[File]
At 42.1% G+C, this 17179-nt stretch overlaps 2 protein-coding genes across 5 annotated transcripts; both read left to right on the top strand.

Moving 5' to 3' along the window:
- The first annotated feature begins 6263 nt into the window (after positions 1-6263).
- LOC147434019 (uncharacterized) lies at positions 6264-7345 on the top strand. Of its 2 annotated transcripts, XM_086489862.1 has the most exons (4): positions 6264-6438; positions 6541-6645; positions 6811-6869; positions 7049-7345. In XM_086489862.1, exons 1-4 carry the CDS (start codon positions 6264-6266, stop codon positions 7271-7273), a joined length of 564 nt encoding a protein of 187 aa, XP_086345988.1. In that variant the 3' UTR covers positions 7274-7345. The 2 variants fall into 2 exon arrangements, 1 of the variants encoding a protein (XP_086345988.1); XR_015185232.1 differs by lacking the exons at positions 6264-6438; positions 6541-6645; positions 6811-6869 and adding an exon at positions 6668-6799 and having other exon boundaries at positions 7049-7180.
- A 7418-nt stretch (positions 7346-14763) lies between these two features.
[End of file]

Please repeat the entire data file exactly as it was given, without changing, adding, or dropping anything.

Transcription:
At 42.1% G+C, this 17179-nt stretch overlaps 2 protein-coding genes across 5 annotated transcripts; both read left to right on the top strand.

Moving 5' to 3' along the window:
- The first annotated feature begins 6263 nt into the window (after positions 1-6263).
- LOC147434019 (uncharacterized) lies at positions 6264-7345 on the top strand. Of its 2 annotated transcripts, XM_086489862.1 has the most exons (4): positions 6264-6438; positions 6541-6645; positions 6811-6869; positions 7049-7345. In XM_086489862.1, exons 1-4 carry the CDS (start codon positions 6264-6266, stop codon positions 7271-7273), a joined length of 564 nt encoding a protein of 187 aa, XP_086345988.1. In that variant the 3' UTR covers positions 7274-7345. The 2 variants fall into 2 exon arrangements, 1 of the variants encoding a protein (XP_086345988.1); XR_015185232.1 differs by lacking the exons at positions 6264-6438; positions 6541-6645; positions 6811-6869 and adding an exon at positions 6668-6799 and having other exon boundaries at positions 7049-7180.
- A 7418-nt stretch (positions 7346-14763) lies between these two features.